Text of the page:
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Overseas Development Assistance

Volume 783: debated on Monday 3 July 2017


Asked by

To ask Her Majesty’s Government how they intend to consult non-governmental organisations and development aid charities regarding the commitment in their manifesto to work with like-minded countries to change the rules relating to overseas development assistance.

My Lords, we are consulting with civil society organisations to hear what rule changes they believe would be beneficial in helping us deliver the sustainable development goals. NGOs have been invited to share with us their thoughts and indications as to what changes might be envisaged as part of a wide consultation process.

I thank the noble Lord for that response but the question was about what the Government are thinking. In 2016, Justine Greening sought from the DAC changes to accommodate the SDGs. What more changes do this Government want? They should come clean about that and then consult properly. Does the Minister not accept that if the United Kingdom went alone on these changes it would break the international rules-based agreements we have, which would have severe consequences for international development?

Of course we are not talking about going it alone. The OECD and DAC process is made up of 30 countries. It is a consensus operation and we have to work with colleagues to bring about the changes that we seek. The Secretary of State convened a meeting of 18 NGO leaders in the department last Wednesday, which I attended. It was a very productive session. The first thing it recognised was that the existing rules were not perfect. The second thing, which we are absolutely sure about, was that it was essential to preserve the primary purpose of aid; namely, economic development. That will remain our focus as we consult colleagues on the DAC, NGOs and other parties here.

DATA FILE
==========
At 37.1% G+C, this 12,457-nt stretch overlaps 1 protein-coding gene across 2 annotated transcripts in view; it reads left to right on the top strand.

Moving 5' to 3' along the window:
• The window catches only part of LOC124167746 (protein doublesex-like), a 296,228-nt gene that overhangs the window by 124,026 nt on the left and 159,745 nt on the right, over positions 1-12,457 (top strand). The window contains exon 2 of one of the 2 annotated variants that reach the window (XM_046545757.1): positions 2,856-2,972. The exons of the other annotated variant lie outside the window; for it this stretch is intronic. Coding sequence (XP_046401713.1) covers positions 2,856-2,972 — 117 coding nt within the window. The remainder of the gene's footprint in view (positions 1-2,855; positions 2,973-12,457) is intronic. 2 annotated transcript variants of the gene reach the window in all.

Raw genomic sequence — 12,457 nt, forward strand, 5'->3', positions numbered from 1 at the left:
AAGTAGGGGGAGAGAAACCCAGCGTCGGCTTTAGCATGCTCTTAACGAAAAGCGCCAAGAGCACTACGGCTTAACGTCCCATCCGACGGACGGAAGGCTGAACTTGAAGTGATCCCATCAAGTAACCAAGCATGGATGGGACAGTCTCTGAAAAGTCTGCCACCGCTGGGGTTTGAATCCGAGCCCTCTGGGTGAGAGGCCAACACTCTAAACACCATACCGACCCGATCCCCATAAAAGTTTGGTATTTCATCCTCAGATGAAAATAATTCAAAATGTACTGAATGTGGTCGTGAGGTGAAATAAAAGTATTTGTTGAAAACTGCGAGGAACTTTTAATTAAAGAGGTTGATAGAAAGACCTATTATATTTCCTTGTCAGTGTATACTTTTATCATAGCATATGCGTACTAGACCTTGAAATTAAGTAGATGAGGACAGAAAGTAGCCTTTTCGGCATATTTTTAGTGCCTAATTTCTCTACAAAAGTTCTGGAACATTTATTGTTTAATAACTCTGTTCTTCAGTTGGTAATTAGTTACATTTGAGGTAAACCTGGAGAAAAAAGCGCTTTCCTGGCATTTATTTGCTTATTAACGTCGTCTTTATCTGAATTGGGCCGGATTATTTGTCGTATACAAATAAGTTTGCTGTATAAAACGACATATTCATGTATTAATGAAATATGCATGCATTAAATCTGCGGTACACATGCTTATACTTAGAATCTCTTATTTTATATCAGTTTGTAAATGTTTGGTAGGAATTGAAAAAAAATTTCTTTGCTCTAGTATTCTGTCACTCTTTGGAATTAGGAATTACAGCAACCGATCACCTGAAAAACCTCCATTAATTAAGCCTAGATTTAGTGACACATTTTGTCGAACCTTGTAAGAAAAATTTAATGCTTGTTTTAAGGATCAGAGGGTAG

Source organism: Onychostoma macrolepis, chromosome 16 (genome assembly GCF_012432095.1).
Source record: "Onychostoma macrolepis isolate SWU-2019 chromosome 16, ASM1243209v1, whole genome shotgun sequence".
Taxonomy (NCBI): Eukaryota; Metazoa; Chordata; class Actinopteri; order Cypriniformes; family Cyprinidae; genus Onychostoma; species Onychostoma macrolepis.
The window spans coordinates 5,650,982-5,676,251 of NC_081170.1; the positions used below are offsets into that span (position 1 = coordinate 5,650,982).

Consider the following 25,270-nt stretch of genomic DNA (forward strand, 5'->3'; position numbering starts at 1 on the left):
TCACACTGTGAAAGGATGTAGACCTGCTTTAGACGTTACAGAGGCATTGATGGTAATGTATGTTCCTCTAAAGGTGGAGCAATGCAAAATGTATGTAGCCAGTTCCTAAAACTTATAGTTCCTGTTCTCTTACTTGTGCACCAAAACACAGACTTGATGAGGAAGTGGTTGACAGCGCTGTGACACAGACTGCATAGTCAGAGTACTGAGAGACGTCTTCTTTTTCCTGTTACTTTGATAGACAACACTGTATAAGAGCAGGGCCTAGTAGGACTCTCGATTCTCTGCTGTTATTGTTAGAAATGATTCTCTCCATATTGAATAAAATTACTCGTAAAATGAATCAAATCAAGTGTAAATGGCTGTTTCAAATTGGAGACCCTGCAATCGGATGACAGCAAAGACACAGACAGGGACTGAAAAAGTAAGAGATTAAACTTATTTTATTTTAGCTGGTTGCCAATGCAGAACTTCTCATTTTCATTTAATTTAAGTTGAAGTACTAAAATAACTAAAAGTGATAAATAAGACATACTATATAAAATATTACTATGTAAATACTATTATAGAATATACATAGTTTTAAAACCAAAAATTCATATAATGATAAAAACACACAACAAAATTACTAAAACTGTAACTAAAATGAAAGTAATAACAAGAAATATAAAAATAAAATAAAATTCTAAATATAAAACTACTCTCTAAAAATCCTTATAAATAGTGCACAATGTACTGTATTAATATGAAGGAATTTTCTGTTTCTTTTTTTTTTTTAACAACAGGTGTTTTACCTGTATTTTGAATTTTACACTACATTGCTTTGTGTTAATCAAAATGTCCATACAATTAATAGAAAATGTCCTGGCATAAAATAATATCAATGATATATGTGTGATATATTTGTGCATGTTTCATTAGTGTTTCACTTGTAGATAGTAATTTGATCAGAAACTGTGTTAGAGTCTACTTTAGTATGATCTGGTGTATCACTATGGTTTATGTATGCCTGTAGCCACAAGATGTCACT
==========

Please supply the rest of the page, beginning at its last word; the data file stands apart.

My Lords, it is often the small organisations working at grass-roots level that can really make a change and a difference to the poorest communities around the world, but they find it very hard to apply for these grants; there are often very complicated procedures to get the money. Will my noble friend please tell me what is being done to help these small organisations access funds?

My noble friend is absolutely right. Small organisations often bring innovation to the process, passion and low overheads, which are deeply needed in the way that we develop aid. As part of that process, the Secretary of State has announced that we are going to launch a small charities challenge fund aimed particularly at small organisations with a turnover between £25,000 and £250,000 for accountable grants of £50,000 each. We will be making an announcement about that next week but I will certainly make sure that all Members of your Lordships’ House, who I know follow these matters closely and have good links to many small charities doing amazing work around the world, have details of that fund.